"The sounds uttered by birds offer in several respects the nearest analogy to language," Charles Darwin wrote in "The Descent of Man" (1871), while contemplating how humans learned to speak.

Banded mongooses structure monosyllabic sounds in a similar way to humans
Animals are more eloquent than previously assumed. Even the monosyllabic call of the banded mongoose is structured and thus comparable with the vowel and consonant system of human speech.

Applying information theory to linguistics
The majority of languages - roughly 85 percent of them - can be sorted into two categories: those, like English, in which the basic sentence form is subject-verb-object ("the girl kicks the ball"), and those, like Japanese, in which the basic sentence form is subject-object-verb ("the girl the ball kicks").

What number is halfway between 1 and 9? Is it 5 - or 3?
Ask adults from the industrialized world what number is halfway between 1 and 9, and most will say 5. But pose the same question to small children, or people living in some traditional societies, and they're likely to answer 3.

Study unveils clue to the origin of dyslexia
Because dyslexia affects so many people around the world, countless studies have attempted to pinpoint the source of the learning disorder.
More Human Speech Current Events and Human Speech News Articles

Understanding Human Communication

Understanding Human Communication
by Ronald B. Adler (Author), George Rodman (Author), Carrie Cropley Hutchinson (Author)


UNDERSTANDING HUMAN COMMUNICATION IS UNDERSTANDING CHANGE.

For over three decades, this has been the best-selling text for the introduction to human communication course. Understanding Human Communication is written with one goal in mind: to provide students with the insights and skills to succeed in our changing world. Ronald B. Adler, George Rodman, and new author Carrie Cropley Hutchinson place communication theory within the context of everyday skills and draw from the latest media, culture, and scholarship, creating a distinctive pedagogy that gives students the tools they need to master--and enjoy--this intriguing and relevant subject.

NEW TO THE ELEVENTH EDITION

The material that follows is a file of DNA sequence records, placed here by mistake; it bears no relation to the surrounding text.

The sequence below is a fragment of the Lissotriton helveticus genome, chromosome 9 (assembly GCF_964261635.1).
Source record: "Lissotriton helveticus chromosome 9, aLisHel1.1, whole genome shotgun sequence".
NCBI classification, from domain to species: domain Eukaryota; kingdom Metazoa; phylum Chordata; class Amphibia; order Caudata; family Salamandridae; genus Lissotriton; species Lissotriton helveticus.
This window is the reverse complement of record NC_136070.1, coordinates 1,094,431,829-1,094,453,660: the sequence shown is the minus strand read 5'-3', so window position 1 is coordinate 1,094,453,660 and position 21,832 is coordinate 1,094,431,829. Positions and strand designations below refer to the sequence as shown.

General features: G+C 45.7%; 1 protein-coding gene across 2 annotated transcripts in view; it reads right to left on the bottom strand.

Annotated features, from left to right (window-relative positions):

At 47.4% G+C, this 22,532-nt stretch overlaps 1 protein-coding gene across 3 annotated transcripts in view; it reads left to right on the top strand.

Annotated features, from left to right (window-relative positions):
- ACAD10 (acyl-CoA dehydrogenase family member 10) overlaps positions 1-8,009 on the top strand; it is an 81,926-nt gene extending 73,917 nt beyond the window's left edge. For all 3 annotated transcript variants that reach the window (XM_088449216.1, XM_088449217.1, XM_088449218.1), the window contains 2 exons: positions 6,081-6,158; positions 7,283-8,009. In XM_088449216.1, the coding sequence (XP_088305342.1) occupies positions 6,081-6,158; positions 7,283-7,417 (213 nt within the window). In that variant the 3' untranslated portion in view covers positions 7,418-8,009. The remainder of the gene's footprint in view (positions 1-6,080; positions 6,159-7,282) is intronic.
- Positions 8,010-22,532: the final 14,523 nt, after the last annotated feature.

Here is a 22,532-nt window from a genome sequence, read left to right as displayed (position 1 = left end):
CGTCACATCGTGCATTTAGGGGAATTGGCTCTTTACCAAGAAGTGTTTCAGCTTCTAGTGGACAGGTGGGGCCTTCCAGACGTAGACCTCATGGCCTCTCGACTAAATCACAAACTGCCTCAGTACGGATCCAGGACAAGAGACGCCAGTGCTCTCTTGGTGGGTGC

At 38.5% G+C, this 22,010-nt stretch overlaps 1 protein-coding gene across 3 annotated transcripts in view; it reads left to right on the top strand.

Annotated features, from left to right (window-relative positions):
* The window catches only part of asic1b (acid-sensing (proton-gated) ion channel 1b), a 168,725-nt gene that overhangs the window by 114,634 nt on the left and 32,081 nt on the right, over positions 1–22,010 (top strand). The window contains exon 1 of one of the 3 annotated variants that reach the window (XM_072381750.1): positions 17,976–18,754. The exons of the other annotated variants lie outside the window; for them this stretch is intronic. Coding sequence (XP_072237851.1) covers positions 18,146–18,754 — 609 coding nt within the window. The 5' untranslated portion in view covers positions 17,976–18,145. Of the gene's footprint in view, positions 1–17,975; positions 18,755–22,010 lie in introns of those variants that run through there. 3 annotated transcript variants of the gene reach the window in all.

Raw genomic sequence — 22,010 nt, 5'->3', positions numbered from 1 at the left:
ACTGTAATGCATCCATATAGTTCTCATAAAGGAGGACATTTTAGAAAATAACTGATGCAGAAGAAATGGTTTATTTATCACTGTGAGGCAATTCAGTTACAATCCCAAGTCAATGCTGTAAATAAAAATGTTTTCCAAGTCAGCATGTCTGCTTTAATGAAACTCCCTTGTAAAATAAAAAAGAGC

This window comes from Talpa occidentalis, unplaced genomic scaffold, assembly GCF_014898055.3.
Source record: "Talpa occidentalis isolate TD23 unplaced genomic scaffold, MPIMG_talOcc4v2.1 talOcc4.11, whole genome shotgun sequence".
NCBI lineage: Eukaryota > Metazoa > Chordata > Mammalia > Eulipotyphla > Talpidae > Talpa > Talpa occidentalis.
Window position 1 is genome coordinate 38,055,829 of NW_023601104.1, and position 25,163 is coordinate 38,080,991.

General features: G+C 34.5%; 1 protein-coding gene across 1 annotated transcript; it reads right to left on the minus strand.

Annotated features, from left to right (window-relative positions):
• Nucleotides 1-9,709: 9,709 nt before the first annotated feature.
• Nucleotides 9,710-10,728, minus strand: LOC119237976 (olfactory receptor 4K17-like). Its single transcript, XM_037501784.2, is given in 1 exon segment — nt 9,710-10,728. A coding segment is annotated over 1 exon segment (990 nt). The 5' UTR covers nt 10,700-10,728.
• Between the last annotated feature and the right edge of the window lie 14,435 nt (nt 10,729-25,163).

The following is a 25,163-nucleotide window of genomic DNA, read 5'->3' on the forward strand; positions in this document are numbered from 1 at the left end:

* New part-opening "Case Studies" present real-life communication challenges on the job, in school,...

Invitation to Human Communication

Invitation to Human Communication
by Cindy Griffin (Author), Jennifer Emerling Bone (Author)


INVITATION TO HUMAN COMMUNICATION, working in partnership with National Geographic, acknowledges the complexity of today's world, the power of communication, and the necessity of teaching students the foundational skills they will need to both compete and succeed in this complex and exciting environment.

Free Speech and Human Dignity

Free Speech and Human Dignity
by Steven J. Heyman (Author)


Debates over hate speech, pornography, and other sorts of controversial speech raise issues that go to the core of the First Amendment. Supporters of regulation argue that these forms of expression cause serious injury to individuals and groups, assaulting their dignity as human beings and citizens. Civil libertarians respond that our commitment to free speech is measured by our willingness to protect it, even when it causes harm or offends our deepest values. In this important book, Steven J. Heyman presents a theory of the First Amendment that seeks to overcome the conflict between free speech and human dignity. This liberal humanist theory recognizes a strong right to freedom of expression while also providing protection against the most serious forms of assaultive speech. Heyman then...

A Documentary History of Human Rights: A Record of the Events, Documents and Speeches that Shaped Our World

A Documentary History of Human Rights: A Record of the Events, Documents and Speeches that Shaped Our World
by Jon E. Lewis (Author)


Drawn from great speeches, constitutional documents, philosophy, private letters and diaries, religious works, and histories, the 300 extracts in this collection mark defining moments in the progress of humankind through four millennia on its path to political, religious, and intellectual freedom. This volume affirms human achievement on every page. Among its many and diverse voices are Anne Frank, Plato, Lillian Hellman, William Wordsworth, John F. Kennedy, Abraham Lincoln, Tom Paine, Sir Walter Raleigh, Demosthenes, Florence Nightingale, Winston Churchill, St. Francis, and Jesus. Their words find the sense in the variable course of human events, and their truths survive the vicissitudes of history. Arranged chronologically, the documents present centuries of truths that have set men and...

Human Communication

Human Communication
by Judy Pearson (Author), Paul Nelson (Author), Scott Titsworth (Author), Lynn Harter (Author)